UKRAINE: Putin Got His Strategy from Studying America | Steve Berman

As predicted, Vladimir Putin signed a law recognizing the Donetsk and Luhansk people’s republics, and immediately the Russians came in as “peacekeepers.”

What’s key here is the territory claimed by the two newly carved out republics, that Ukraine hasn’t recognized by the way, is larger than the territory their militias control. That means the Russians will have to, umm, expand the borders to provide—checking notes—security for these fledgling states.

I expect that fully 20 percent of Ukraine will be gobbled up by the Russians, with some kind of border extending from the northern Luhansk region down to already-annexed Crimea. This is to give freedom of movement over land to Russian forces.

They may push out a “demilitarized zone” all the way to the Dnieper River, effectively bisecting the country. Of course, the “demilitarized” part of the zone would only apply to Ukrainian forces. The Russian “peacekeepers” would remain fully armed with T-90 main battle tanks to ensure the zone remains “demilitarized.”

Yes, this is a full-scale war, and blood will be spilled, though since 2014, lots of blood has already been spilled—about 14,000 killed in just the Donbas region. If Kyiv resists too much, I expect Russian troops in Belarus to shoot south to Kyiv and sack the capitol, or at least surround it in a siege. This strategy should be familiar to American military historians. We used it during the Mexican-American War in 1846.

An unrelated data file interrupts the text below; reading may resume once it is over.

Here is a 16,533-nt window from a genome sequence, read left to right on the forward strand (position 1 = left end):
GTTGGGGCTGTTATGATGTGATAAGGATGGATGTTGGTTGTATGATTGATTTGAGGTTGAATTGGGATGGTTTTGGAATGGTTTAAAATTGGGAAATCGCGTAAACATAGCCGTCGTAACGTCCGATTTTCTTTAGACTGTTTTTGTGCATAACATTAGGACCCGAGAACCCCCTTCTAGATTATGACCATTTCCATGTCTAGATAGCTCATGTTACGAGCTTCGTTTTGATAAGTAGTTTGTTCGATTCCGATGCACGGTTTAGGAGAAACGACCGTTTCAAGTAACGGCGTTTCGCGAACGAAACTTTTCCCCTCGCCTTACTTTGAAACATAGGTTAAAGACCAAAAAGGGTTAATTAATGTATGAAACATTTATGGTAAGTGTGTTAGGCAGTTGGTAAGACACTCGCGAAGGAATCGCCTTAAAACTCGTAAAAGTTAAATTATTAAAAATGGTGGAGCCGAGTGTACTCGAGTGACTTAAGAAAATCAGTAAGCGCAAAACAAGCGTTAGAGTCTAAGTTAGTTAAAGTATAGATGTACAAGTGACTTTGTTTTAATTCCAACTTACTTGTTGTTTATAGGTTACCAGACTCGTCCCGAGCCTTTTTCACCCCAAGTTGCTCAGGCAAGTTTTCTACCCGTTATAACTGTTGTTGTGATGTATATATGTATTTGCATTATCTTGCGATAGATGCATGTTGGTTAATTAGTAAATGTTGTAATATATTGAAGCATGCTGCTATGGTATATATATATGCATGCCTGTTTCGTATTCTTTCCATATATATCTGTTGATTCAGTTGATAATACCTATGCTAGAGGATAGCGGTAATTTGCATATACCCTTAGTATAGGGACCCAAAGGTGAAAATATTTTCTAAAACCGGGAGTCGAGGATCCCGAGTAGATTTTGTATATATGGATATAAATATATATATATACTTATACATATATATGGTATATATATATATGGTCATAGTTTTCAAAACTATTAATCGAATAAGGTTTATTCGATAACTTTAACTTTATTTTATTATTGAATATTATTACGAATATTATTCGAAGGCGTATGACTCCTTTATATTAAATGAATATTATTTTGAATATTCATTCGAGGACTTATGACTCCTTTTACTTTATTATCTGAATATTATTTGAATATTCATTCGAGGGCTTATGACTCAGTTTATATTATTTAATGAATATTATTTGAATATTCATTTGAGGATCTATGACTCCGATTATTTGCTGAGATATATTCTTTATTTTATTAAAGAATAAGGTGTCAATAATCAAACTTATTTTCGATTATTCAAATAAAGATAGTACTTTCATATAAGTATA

By September, 1847, after battles throughout Mexico and a siege of Puebla, American troops captured Mexico City and forced them to sign the Treaty of Cahuenga. Basically, America got New Mexico, California, and Texas (later treaties resolved border disputes), and Mexico got its country back as long as it kept playing nice with us.

Putin is doing the exact same thing to Ukraine, which was fondly remembered in Moscow as part of the glorious USSR. The current dictator of Russia isn’t so moved by communism, but he is nostalgic for the glory of empire-building. A student of history, Putin didn’t have to look much further than the globe’s hyperpower, the United States, to get his bearings.

Of course, America is much more genial these days, now that we’ve defeated the Fascists in World War II, the communists in the Cold War, and the terrorists in the War on Terror, the Gulf War I and II, and the Taliban in Afghanistan (oops).

We should certainly take a more active, moral stance on the carving up of Ukraine by Russia. But the America-is-bad apologists, along with the who-cares-about-Ukraine nationalists are both preaching that we are either too impure, or too self-important, to offer aid.

Maybe Mexico can help. They get it.

Follow Steve on Twitter @stevengberman.

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